Sec. 34. (Effective from passage) (a) There is established a task force to study the health effects of the exposure to hazardous materials, including, but not limited to, depleted uranium, as they relate to military service. The task force shall, within available appropriations: (1) With the approval of the president pro tempore of the Senate and the speaker of the House of Representatives, and subject to the provisions of subsection (c) of this section, commission a study to consider the health of service members who may have been exposed to hazardous materials since August 2, 1990, and conduct a scientific conference on such health effects; (2) initiate a health registry for veterans, as defined in subsection (a) of section 27-103 of the general statutes, and military personnel returning from Afghanistan, Iraq or other countries in which depleted uranium or other hazardous materials may be found; (3) develop a plan for outreach to and follow-up of military personnel; (4) prepare a report for service members concerning potential exposure to depleted uranium and other toxic chemical substances and the precautions recommended under combat and noncombat conditions while in a combat zone; and (5) make any other recommendations the task force considers appropriate.

(b) The task force shall consist of the following members:

(1) The Commissioner of Veterans' Affairs or a designee;

(2) The Commissioner of Public Health or a designee;

(3) Six members who are members of the General Assembly, appointed, one each, by the president pro tempore of the Senate, the speaker of the House of Representatives and the majority and minority leaders of the Senate and the House of Representatives;

(4) Two members who are veterans with knowledge of or experience with exposure to hazardous materials, appointed, one each, by the president pro tempore of the Senate and the speaker of the House of Representatives; and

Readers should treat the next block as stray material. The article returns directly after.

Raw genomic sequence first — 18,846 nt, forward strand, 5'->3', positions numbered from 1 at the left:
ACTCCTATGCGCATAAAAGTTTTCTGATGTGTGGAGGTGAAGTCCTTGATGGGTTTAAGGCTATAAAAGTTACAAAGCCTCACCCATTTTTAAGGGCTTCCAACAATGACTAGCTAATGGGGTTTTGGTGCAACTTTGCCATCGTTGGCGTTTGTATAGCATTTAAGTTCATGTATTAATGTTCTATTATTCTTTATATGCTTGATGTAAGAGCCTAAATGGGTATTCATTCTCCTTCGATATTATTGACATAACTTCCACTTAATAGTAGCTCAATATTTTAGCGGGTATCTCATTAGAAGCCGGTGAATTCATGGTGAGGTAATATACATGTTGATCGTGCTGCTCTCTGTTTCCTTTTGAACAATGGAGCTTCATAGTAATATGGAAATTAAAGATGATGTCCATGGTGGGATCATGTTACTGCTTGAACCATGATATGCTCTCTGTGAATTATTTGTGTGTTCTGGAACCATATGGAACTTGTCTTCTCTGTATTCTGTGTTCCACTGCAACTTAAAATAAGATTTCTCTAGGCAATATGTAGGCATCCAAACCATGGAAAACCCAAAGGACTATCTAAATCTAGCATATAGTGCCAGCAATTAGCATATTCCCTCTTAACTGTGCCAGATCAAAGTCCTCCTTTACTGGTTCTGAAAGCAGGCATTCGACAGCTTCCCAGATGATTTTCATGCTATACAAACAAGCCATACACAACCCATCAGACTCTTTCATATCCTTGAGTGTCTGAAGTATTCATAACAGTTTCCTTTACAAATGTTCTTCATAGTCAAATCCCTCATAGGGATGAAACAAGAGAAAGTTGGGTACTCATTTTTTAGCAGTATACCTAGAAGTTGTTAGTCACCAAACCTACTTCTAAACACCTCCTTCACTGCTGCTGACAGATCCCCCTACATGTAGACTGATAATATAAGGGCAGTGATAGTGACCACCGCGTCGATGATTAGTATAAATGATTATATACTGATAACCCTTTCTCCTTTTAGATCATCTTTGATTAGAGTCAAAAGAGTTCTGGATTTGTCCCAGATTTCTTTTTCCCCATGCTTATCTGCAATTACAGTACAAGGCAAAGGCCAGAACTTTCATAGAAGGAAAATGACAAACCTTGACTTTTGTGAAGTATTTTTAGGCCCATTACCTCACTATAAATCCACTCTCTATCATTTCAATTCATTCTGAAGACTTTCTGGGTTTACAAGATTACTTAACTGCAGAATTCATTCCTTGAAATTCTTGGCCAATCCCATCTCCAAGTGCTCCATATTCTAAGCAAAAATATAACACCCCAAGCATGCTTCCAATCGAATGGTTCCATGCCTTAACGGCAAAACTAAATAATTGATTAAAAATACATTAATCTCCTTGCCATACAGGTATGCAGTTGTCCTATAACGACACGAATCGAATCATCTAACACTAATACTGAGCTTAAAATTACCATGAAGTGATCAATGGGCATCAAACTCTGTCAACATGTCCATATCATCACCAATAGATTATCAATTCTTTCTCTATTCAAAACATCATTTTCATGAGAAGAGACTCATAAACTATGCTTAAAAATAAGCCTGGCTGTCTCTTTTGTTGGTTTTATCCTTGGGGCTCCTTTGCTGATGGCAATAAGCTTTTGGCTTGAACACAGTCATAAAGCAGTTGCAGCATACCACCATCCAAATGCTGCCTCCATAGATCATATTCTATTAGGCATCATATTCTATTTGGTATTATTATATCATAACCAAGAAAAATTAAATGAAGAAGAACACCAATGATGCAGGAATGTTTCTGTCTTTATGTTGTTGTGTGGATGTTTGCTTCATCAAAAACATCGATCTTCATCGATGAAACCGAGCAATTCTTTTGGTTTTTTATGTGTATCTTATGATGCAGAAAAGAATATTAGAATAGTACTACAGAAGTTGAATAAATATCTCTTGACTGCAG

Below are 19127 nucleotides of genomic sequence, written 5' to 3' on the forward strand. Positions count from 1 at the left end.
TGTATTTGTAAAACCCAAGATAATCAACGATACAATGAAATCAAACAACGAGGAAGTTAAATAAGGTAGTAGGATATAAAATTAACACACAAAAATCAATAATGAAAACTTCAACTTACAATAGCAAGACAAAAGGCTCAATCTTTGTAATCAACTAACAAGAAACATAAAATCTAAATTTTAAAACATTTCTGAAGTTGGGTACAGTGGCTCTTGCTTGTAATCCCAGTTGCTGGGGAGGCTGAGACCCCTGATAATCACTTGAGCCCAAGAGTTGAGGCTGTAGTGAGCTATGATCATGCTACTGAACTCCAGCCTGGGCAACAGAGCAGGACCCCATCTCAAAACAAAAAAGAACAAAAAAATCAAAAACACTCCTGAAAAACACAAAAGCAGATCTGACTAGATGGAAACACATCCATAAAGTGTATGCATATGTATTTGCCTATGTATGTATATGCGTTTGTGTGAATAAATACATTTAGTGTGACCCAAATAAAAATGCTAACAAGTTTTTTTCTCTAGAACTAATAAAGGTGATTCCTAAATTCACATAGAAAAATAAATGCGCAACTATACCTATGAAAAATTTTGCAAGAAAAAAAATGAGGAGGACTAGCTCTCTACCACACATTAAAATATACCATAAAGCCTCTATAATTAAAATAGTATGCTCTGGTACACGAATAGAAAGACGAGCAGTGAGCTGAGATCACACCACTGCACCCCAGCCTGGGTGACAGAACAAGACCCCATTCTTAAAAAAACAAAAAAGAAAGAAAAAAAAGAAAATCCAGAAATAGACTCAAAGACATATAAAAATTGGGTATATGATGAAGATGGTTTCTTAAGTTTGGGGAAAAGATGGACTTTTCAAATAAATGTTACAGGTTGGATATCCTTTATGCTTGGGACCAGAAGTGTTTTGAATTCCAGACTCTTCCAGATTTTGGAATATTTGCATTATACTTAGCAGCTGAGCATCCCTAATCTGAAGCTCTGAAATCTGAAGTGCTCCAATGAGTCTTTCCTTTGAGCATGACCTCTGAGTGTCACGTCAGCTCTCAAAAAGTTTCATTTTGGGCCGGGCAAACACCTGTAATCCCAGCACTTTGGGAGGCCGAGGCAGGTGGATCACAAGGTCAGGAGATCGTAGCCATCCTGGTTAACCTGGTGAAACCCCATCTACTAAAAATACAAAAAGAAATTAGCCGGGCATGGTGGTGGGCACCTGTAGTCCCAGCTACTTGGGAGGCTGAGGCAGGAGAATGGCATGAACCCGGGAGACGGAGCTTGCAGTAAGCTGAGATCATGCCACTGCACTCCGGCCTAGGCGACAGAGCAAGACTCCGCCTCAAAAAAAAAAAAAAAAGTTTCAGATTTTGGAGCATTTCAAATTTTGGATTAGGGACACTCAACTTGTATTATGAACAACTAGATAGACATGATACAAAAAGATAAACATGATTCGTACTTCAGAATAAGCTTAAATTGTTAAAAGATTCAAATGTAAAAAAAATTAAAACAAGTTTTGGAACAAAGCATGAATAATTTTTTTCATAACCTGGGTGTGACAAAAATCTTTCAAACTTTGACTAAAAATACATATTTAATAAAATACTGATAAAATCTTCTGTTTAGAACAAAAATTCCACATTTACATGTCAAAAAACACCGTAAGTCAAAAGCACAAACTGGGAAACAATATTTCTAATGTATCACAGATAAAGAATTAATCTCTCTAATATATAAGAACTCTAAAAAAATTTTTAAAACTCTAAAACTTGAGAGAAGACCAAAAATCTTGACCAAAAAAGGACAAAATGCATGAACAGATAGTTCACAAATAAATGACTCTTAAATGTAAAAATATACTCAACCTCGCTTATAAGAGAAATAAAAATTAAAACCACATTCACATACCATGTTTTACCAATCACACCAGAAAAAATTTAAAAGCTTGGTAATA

(5) Four members who are physicians or scientists with knowledge of or experience in the detection or health effects of exposure to depleted uranium or other hazardous materials, appointed, one each, by the majority and minority leaders of the Senate and the House of Representatives.

(c) The person retained to conduct the study under subdivision (1) of subsection (a) of this section shall, prior to being retained, disclose to the president pro tempore of the Senate and the speaker of the House of Representatives any research done by such person (1) on any matters related to depleted uranium, or (2) that was funded by an entity that is engaged in manufacturing processes that use depleted uranium.

(d) All appointments to the task force shall be made no later than thirty days after the effective date of this section. Any vacancy shall be filled by the appointing authority.

(e) The president pro tempore of the Senate and the speaker of the House of Representatives shall appoint as chairpersons of the task force one senator and one representative, respectively, from among the members appointed under subdivision (3) of subsection (b) of this section. The chairpersons shall schedule the first meeting of the task force, which shall be held no later than sixty days after the effective date of this section.

(f) The administrative staff of the select committee of the General Assembly having cognizance of matters relating to military and veterans' affairs shall serve as administrative staff of the task force.

(g) Not later than January 31, 2006, the task force shall submit a report on its findings and recommendations to the select committee of the General Assembly having cognizance of matters relating to military and veterans' affairs, in accordance with the provisions of section 11-4a of the general statutes. The task force shall terminate on the date that it submits such report or January 31, 2006, whichever is earlier.

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... who will pass a depleted uranium law for the children of Iraq. No one can argue that they volunteered.